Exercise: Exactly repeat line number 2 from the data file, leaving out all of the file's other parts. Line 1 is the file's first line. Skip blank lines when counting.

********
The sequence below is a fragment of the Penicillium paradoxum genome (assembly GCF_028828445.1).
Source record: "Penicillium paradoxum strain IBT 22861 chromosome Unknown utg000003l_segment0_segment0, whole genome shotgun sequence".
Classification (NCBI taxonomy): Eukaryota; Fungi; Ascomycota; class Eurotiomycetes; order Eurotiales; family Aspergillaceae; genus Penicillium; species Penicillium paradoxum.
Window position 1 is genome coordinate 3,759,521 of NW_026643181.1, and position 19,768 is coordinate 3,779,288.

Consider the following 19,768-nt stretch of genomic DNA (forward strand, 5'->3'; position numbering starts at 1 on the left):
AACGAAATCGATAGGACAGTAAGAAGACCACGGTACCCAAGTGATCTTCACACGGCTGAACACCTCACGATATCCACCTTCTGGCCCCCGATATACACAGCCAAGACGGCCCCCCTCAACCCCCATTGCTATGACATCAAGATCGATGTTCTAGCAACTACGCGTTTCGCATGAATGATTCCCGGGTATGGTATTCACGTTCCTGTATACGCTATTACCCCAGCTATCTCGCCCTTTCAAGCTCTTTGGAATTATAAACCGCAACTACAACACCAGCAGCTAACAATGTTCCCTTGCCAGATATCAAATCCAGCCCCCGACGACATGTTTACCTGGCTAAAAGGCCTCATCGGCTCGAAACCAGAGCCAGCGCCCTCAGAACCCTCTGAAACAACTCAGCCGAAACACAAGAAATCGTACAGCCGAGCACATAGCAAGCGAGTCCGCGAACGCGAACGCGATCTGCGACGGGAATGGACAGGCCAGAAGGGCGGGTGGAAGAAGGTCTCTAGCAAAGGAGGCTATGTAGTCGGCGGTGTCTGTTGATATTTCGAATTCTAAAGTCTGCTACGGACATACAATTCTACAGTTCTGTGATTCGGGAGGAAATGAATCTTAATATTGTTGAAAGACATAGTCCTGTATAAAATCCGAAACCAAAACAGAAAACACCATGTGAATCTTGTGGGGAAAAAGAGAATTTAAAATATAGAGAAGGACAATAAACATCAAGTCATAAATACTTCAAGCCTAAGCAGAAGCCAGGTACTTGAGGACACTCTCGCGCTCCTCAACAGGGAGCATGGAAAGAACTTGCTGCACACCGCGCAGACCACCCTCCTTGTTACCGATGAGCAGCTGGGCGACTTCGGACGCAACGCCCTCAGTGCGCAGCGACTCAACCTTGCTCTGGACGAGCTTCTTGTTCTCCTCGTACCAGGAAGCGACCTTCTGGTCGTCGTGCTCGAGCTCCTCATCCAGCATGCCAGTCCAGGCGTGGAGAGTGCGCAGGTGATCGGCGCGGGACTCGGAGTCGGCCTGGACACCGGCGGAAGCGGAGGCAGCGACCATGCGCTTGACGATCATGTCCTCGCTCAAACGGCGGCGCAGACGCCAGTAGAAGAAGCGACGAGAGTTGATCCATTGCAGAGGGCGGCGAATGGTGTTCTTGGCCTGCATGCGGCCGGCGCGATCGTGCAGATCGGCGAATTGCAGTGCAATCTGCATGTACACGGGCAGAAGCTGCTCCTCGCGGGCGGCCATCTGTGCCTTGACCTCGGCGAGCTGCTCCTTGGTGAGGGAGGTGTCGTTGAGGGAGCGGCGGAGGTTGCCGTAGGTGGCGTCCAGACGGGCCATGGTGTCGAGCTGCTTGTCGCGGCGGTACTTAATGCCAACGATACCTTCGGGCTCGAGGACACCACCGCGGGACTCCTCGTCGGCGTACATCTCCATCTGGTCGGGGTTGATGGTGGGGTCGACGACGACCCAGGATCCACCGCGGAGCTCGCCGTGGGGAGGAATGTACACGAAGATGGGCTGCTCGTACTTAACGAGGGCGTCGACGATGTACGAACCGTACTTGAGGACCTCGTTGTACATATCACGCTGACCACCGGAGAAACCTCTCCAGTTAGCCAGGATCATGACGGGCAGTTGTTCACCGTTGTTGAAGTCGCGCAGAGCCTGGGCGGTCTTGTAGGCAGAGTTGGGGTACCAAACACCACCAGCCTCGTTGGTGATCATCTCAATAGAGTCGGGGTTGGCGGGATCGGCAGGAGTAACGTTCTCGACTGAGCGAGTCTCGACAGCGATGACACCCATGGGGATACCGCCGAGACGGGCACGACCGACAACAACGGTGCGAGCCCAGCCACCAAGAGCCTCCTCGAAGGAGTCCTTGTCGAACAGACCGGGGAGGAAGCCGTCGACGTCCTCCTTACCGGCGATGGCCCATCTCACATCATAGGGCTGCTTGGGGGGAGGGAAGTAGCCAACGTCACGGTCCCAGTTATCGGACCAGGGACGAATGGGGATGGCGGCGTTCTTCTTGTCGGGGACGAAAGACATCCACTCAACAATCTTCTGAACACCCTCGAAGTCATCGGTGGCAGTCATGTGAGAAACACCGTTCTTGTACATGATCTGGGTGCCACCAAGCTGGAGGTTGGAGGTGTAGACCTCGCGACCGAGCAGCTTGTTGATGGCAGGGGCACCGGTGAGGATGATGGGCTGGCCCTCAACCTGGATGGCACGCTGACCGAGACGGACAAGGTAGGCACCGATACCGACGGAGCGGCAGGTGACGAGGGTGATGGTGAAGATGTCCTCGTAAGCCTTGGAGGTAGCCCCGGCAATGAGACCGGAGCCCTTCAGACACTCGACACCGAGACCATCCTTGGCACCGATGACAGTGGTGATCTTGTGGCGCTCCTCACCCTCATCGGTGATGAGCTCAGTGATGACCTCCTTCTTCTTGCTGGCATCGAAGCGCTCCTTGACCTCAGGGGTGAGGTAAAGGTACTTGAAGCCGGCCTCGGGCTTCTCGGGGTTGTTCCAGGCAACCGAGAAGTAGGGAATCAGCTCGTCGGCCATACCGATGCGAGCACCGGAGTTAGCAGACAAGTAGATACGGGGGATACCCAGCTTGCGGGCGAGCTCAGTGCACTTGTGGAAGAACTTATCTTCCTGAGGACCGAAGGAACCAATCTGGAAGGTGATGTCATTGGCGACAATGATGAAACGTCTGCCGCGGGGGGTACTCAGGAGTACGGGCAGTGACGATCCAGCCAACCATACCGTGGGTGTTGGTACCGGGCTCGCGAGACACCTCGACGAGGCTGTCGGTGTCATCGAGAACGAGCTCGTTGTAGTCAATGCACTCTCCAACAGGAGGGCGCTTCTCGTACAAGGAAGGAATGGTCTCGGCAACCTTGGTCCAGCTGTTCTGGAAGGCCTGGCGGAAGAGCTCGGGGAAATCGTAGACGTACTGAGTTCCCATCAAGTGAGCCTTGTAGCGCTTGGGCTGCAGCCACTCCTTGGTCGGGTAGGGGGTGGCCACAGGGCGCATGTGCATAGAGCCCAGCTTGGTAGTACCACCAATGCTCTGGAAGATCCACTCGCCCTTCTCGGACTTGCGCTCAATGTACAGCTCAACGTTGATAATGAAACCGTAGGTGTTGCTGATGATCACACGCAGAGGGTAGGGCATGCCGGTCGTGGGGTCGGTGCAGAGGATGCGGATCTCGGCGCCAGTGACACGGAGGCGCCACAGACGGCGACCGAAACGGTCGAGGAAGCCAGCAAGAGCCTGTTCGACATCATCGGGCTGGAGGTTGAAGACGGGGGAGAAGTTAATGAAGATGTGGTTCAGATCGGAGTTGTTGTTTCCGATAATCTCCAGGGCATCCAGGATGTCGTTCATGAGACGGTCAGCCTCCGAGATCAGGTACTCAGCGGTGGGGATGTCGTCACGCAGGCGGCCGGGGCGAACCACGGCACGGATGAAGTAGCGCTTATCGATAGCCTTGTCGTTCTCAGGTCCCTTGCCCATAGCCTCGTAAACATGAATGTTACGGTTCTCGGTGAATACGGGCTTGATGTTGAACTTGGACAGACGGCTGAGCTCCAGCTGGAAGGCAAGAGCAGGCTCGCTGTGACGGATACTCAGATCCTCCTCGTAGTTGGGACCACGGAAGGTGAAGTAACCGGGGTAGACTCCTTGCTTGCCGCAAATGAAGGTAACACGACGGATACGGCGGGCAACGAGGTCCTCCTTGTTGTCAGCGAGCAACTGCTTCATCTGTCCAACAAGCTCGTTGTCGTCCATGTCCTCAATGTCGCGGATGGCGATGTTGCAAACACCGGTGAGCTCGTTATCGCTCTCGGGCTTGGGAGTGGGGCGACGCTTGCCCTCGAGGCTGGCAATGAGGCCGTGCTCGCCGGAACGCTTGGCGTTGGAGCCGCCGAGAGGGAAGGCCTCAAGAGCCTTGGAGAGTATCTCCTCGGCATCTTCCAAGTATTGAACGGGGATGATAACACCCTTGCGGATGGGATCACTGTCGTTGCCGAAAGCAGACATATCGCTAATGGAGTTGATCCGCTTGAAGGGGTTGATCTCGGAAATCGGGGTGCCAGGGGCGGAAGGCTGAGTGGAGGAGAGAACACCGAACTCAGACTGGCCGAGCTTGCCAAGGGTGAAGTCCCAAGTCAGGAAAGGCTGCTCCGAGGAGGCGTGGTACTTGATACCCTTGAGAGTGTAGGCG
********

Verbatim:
Source record: "Penicillium paradoxum strain IBT 22861 chromosome Unknown utg000003l_segment0_segment0, whole genome shotgun sequence".